Periodic reporting on the Convention for the Safeguarding of the Intangible Cultural Heritage

The Convention provides in Article 29 that States Parties shall submit to the Committee reports on the legislative, regulatory and other measures taken for the safeguarding of the intangible cultural heritage in their territories. Current page presents the periodic reports and deadlines of a country: Madagascar (see overview on all States Parties).

Periodic reporting on the implementation of the Convention allows States Parties to assess their implementation of the Convention, evaluate their capacities for safeguarding intangible cultural heritage, report on their inventories of intangible cultural heritage and update the status of elements inscribed on the Representative List.

On the implementation of the Convention

Each State Party submits its periodic report to the Committee by 15 December of the sixth year following the year in which it deposited its instrument of ratification.

Report submitted on 15/12/2023 and examined by the Committee in 2024


soon available

Report submitted on 15/12/2012 and examined by the Committee in 2013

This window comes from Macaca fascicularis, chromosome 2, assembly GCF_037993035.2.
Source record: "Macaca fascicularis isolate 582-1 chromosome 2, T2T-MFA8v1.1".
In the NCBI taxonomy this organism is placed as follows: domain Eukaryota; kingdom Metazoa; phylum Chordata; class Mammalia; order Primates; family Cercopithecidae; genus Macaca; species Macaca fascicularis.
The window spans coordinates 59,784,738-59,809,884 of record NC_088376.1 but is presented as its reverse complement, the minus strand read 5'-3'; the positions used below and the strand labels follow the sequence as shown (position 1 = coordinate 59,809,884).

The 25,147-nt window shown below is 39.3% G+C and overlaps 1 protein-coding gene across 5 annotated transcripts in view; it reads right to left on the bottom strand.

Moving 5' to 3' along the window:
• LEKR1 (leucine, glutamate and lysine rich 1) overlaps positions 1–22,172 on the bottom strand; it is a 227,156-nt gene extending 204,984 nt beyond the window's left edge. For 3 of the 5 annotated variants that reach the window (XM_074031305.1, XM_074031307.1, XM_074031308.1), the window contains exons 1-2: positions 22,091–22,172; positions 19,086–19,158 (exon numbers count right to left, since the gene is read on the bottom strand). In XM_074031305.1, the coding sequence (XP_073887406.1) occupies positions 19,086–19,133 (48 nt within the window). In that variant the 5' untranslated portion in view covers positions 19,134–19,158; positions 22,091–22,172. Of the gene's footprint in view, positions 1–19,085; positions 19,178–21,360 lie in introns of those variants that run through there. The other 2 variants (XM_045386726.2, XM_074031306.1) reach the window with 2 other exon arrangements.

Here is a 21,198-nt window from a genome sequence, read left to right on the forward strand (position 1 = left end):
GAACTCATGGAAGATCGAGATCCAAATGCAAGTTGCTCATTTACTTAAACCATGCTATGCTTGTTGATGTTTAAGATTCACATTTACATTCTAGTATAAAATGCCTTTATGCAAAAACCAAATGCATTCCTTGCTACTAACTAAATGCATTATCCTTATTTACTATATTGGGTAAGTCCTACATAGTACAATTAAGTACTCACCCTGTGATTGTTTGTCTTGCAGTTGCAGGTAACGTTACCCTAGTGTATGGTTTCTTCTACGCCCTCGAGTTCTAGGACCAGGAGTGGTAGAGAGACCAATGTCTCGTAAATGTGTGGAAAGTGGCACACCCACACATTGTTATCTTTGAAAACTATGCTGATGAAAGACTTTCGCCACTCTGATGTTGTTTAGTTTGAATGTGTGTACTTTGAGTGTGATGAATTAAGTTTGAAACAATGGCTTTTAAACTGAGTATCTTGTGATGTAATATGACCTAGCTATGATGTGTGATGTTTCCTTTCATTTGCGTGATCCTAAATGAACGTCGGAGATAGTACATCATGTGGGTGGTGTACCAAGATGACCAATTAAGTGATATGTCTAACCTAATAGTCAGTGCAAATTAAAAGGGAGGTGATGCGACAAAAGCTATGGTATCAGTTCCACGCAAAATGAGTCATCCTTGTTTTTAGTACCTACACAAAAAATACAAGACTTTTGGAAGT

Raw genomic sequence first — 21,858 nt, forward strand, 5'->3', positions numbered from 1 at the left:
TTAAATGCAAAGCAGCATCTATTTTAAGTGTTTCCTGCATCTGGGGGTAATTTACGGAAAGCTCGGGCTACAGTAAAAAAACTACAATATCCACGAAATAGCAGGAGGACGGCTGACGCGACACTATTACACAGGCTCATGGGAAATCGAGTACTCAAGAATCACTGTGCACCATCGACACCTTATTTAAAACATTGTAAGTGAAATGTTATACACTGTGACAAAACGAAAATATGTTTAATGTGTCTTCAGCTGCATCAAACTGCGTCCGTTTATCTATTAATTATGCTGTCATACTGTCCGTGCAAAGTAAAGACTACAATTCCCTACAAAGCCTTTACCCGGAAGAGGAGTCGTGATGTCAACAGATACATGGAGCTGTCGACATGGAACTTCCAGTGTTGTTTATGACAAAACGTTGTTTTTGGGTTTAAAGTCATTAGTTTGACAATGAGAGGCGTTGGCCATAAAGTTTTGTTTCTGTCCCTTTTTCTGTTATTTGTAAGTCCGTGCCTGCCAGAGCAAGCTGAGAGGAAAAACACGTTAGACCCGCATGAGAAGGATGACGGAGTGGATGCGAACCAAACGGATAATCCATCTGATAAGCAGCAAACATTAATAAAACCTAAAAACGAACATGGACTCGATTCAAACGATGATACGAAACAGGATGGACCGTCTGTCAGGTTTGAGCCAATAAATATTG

The national body charged with the safeguarding of intangible cultural heritage is the Direction du Patrimoine Culturel (DPC, Cultural Heritage Directorate) within the Ministry of Culture and Heritage (MOCH), which is responsible for the identification, inventorying, safeguarding and enhancement of intangible cultural heritage. It is aimed at re-establishing national pride, raising awareness among the communities and effective participation in safeguarding intangible cultural heritage, educating the public in general and young people in particular, and making them aware of the values of intangible cultural heritage. The Regional Directorates for Culture and Heritage are responsible for gathering data for inventorying intangible cultural heritage in cooperation with local communities. In the field, DPC staff work with local investigators and the local authorities in order to raise their awareness of intangible cultural heritage and its safeguarding and to oversee the inventory-making process. Four non-governmental organizations have been accredited to the Intergovernmental Committee (details in the Report) through a process driven by the DPC.